Hey-ho, welcome back to the NOFS Video Vault! I trust everyone has been keeping healthy and safe in these crazy times. A whole lot has changed in such a short amount of time, at times it’s hard to comprehend all of this madness. That’s where we come in! With so much static in the ether, we all need an escape and that is exactly what we’re here to provide.
This month we’re going with a Cops n’ Killers theme and oh boy do we have a gem ready for you. It’s noir, it’s lurid, it’s tension-filled, it’s Brian De Palma’s sultry Dressed To Kill (1980).
The Cover Box Review
When a prostitute witnesses the brutal slaying of a homemaker, she finds herself trapped in a dangerous game of cat and mouse. While the police think the escort is the murderer, the real killer wants to silence the crime’s only witness. Only the deceased homemaker’s son believes the lady of the night can help him find the real culprit, who has an unexpected means of hiding her identity and an even more surprising motivation to kill.
The Suspect List
Dressed to Kill stars Michael Caine (Death Trap, 1982) as both Dr. Robert Elliott, the shrink with an iron will and Bobbi which is a role that if I were to describe would be a huge spoiler, but it’s a doozy! Angie Dickinson (The Maddening, 1995) plays Kate Miller the ill-fated sexually frustrated housewife whose death sparks the central plot of the film. Nancy Allen (Carrie, 1976) plays Liz Blake the Park Avenue callgirl who witnesses the straight razor murder of Kate Miller.
Keith Gordon (Christine, 1983) is Peter Miller, the son of massacred mother Kate who ultimately teams up with witness Liz to bring down the diabolical slasher and save Liz’s life. Finally, Dennis Franz (Pyscho II, 1983) plays sleazy New York cop Detective Marino whose superior sleuthing skills place a bullseye on the case’s only witness as he ignores every bit of information pretty much everyone in the movie is giving him.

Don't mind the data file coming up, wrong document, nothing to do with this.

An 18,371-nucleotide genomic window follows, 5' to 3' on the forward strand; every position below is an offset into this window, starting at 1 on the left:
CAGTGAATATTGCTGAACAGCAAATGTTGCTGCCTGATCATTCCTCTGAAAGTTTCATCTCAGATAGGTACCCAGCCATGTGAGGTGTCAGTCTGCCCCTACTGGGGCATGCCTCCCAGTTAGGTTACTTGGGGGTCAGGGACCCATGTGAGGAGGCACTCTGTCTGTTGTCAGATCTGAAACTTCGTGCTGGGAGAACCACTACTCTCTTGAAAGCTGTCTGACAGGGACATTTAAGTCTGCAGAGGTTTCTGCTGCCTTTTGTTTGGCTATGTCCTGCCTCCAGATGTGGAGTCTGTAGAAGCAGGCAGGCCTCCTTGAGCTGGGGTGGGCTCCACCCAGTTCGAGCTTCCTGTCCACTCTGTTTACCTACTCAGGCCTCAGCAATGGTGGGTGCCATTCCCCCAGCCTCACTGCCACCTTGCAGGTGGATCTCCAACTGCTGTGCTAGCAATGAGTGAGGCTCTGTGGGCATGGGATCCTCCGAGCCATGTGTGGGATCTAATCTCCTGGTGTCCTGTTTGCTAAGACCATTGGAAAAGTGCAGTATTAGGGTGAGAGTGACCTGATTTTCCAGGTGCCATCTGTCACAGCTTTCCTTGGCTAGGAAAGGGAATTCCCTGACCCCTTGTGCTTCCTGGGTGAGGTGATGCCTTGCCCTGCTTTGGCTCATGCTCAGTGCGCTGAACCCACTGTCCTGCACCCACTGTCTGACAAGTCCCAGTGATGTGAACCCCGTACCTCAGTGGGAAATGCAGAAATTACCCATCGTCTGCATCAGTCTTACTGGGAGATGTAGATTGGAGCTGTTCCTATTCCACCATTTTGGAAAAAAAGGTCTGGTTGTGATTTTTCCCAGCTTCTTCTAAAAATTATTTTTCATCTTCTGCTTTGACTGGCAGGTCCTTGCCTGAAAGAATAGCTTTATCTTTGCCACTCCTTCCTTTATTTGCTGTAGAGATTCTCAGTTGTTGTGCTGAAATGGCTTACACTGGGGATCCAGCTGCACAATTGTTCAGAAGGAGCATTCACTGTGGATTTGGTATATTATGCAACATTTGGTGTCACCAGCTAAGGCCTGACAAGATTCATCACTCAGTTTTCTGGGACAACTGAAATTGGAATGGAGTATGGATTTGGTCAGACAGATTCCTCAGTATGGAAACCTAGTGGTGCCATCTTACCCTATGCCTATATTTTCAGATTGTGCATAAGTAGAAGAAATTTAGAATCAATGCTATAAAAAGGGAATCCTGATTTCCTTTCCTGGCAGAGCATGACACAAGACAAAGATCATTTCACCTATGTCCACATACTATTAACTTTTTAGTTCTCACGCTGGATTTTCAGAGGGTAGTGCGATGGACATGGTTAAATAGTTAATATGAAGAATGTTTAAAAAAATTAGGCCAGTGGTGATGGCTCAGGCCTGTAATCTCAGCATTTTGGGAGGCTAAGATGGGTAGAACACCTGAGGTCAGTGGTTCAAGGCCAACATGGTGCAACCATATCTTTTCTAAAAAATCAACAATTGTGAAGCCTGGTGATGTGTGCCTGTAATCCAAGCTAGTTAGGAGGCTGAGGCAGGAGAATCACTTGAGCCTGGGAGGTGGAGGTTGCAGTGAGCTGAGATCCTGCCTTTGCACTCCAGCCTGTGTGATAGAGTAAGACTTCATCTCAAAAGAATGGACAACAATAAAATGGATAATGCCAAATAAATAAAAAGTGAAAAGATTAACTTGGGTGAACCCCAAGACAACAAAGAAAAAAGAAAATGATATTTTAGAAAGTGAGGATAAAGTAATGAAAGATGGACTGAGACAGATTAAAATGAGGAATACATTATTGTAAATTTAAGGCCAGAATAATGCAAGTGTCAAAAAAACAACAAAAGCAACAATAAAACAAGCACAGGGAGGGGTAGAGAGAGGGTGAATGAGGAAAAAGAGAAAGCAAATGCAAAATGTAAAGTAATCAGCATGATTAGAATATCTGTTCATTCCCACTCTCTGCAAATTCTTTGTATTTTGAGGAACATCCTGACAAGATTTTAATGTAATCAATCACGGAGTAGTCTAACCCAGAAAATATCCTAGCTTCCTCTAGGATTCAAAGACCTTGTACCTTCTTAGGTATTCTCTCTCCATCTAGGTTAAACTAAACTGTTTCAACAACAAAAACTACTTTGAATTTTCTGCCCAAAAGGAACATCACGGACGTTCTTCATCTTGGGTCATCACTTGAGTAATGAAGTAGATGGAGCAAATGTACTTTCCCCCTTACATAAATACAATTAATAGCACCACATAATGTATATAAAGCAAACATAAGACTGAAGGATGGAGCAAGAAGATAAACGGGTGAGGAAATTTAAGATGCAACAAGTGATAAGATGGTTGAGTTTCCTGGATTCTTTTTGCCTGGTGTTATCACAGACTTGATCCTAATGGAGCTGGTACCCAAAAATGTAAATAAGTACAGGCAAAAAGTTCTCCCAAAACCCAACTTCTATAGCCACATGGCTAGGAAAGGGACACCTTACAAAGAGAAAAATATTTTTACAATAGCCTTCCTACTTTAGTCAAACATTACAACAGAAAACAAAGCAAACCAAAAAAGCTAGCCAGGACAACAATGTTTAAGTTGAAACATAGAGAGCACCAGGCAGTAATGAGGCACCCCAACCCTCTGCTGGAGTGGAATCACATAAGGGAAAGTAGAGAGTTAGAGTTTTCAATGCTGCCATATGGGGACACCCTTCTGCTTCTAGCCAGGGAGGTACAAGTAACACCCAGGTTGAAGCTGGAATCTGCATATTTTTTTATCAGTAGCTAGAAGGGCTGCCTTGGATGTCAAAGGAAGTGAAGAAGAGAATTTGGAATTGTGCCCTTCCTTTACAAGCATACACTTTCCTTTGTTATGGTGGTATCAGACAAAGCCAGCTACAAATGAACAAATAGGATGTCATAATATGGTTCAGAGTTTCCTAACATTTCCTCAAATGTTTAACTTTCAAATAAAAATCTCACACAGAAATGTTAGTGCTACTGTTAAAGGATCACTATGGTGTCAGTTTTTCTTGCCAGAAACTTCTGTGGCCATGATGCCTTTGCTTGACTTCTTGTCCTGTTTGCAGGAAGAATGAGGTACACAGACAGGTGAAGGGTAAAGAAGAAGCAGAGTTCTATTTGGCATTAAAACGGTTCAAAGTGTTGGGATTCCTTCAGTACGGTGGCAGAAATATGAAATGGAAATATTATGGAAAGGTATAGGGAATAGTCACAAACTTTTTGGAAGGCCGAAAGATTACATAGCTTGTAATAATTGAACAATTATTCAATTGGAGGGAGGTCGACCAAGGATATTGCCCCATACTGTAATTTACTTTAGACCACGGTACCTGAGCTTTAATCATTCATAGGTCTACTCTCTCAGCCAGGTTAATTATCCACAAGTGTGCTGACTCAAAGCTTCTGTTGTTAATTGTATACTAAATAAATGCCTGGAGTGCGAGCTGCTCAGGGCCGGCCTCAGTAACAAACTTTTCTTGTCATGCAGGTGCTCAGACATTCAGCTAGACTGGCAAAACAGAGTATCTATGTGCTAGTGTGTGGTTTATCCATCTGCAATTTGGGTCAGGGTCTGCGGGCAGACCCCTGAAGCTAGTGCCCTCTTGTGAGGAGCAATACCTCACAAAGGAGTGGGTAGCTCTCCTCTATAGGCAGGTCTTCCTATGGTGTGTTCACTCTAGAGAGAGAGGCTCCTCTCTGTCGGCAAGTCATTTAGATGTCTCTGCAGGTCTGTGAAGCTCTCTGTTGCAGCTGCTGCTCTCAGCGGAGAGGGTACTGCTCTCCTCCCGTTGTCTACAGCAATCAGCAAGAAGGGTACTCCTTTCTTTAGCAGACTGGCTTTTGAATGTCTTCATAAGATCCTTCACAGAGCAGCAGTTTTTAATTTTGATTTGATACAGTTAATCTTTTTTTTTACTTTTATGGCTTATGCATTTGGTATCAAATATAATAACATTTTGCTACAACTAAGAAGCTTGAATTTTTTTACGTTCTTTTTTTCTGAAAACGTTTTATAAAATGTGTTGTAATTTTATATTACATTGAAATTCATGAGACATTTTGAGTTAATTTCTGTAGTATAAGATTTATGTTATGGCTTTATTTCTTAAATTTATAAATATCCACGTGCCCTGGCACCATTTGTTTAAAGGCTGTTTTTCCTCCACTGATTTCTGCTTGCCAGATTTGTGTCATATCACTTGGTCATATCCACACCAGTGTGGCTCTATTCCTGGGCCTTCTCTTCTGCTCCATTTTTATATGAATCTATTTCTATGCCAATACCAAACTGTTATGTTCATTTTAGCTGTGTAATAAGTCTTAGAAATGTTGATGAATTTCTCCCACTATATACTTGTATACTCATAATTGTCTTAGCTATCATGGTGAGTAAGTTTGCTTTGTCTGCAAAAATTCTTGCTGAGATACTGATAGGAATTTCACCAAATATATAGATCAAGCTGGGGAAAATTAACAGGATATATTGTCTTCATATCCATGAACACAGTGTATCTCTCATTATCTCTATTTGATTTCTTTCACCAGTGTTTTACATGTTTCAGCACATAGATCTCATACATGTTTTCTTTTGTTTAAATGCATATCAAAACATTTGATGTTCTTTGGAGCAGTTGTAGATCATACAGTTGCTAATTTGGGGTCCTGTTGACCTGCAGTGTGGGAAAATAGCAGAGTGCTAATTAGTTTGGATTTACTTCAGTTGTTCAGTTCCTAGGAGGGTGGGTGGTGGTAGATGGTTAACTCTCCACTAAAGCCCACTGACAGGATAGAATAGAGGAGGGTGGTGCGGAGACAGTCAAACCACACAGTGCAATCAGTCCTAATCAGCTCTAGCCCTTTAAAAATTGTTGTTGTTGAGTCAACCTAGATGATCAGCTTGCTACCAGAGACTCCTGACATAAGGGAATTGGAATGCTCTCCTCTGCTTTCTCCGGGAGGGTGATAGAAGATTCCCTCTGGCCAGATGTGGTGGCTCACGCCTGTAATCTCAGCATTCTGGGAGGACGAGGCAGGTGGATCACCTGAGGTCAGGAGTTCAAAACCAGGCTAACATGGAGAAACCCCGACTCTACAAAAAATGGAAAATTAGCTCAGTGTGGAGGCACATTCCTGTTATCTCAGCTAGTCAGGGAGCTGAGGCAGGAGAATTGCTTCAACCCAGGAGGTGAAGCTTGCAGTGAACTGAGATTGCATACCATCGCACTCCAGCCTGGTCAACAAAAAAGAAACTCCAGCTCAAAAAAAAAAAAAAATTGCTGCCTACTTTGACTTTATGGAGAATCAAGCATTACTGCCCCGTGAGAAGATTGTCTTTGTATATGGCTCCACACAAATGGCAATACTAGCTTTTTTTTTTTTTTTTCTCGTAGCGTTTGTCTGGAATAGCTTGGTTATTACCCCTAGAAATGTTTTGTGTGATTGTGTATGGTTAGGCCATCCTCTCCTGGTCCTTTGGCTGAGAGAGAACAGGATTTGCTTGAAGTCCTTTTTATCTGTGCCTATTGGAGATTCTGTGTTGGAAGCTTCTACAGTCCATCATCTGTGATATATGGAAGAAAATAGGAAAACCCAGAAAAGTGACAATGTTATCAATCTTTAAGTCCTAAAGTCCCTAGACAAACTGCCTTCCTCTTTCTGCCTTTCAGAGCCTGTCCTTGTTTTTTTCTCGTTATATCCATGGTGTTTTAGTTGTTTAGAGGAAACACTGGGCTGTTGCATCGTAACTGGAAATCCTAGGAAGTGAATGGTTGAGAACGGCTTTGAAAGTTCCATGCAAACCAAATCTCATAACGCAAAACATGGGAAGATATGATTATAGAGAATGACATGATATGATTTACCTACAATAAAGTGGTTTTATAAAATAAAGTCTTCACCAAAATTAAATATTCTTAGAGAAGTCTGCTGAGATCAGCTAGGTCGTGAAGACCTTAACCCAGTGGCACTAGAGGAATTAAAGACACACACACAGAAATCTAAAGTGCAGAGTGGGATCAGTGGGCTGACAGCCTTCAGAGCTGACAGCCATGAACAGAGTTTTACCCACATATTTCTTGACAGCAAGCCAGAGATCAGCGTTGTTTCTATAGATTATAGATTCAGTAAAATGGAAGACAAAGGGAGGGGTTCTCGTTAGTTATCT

“Dressed to Kill is a patient suspenseful neo-noir horror-thriller that grabs you from the opening scene to the twisted final frame.”
When it comes to casting, its tough to look past the people we see playing the parts in a finished film but quite usually there have been other actors up for these same parts and Dressed To Kill was no exception. The nude body of Kate Miller, Angie Dickinson’s character in the shower in the film’s beginning, is not actress Dickinson but that of Penthouse Pet Victoria Lynn Johnson.
Originally director Brian De Palma wanted Norwegian actress Liv Ullmann (Hour of the Wolf, 1968) to play Kate Miller but she declined because of the film’s violence. The role then went to Dickinson. James Bond himself, Sean Connery (Outland, 1981) was offered the role of psychiatrist Dr. Robert Elliot and was keen to play the part but ultimately had to decline due to scheduling conflicts. The role conclusively went to Michael Caine.
Theatres & Home Video
Dressed to Kill premiered in Los Angeles and New York City on July 25, 1980. With a gross of $3,416,000 in its opening weekend, the film bolstered up the following weekend with $3,640,000, a $224,000 uptick. At the end of its box office run, the film grossed a total of $31.9 million and was the 21st highest-grossing film of the year.
When it came to home video in 1984 the first VHS release was through Warner Home Video. Another VHS release from Goodtimes Video followed later and in 2002, MGM released the film for the first time on DVD, which included some special features. In 2010, MGM released the film a second time with both the R-rated and unrated versions on DVD and Blu-ray. The most recent release of the film came from The Criterion Collection as they released a deluxe Blu-ray edition of the film in 2015.
“Dressed To Kill was, by its very nature, a lightning rod when it came to censorship.”